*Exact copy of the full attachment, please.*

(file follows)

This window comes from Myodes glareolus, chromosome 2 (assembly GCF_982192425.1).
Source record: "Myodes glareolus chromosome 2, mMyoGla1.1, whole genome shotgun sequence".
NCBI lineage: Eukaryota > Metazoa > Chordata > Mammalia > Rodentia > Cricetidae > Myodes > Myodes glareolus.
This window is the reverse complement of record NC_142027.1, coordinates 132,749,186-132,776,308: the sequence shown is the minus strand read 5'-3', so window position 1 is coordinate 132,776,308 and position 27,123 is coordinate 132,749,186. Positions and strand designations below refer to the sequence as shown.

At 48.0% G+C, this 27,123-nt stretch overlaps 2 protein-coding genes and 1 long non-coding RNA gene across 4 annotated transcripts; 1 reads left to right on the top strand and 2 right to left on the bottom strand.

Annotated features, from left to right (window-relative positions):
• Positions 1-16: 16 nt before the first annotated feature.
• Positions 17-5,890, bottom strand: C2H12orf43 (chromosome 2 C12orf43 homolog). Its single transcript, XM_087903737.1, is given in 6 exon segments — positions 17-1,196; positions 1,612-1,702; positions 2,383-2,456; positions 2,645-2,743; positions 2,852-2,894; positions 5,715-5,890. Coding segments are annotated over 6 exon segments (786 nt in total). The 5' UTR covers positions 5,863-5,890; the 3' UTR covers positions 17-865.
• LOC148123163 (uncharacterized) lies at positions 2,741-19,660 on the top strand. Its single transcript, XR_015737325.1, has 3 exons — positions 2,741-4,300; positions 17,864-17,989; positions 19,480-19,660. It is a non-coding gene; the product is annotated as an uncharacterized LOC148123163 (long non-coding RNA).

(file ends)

This window comes from Myodes glareolus, chromosome 2 (assembly GCF_982192425.1).
Source record: "Myodes glareolus chromosome 2, mMyoGla1.1, whole genome shotgun sequence".
NCBI lineage: Eukaryota > Metazoa > Chordata > Mammalia > Rodentia > Cricetidae > Myodes > Myodes glareolus.
This window is the reverse complement of record NC_142027.1, coordinates 132,749,186-132,776,308: the sequence shown is the minus strand read 5'-3', so window position 1 is coordinate 132,776,308 and position 27,123 is coordinate 132,749,186. Positions and strand designations below refer to the sequence as shown.

At 48.0% G+C, this 27,123-nt stretch overlaps 2 protein-coding genes and 1 long non-coding RNA gene across 4 annotated transcripts; 1 reads left to right on the top strand and 2 right to left on the bottom strand.

Annotated features, from left to right (window-relative positions):
• Positions 1-16: 16 nt before the first annotated feature.
• Positions 17-5,890, bottom strand: C2H12orf43 (chromosome 2 C12orf43 homolog). Its single transcript, XM_087903737.1, is given in 6 exon segments — positions 17-1,196; positions 1,612-1,702; positions 2,383-2,456; positions 2,645-2,743; positions 2,852-2,894; positions 5,715-5,890. Coding segments are annotated over 6 exon segments (786 nt in total). The 5' UTR covers positions 5,863-5,890; the 3' UTR covers positions 17-865.
• LOC148123163 (uncharacterized) lies at positions 2,741-19,660 on the top strand. Its single transcript, XR_015737325.1, has 3 exons — positions 2,741-4,300; positions 17,864-17,989; positions 19,480-19,660. It is a non-coding gene; the product is annotated as an uncharacterized LOC148123163 (long non-coding RNA).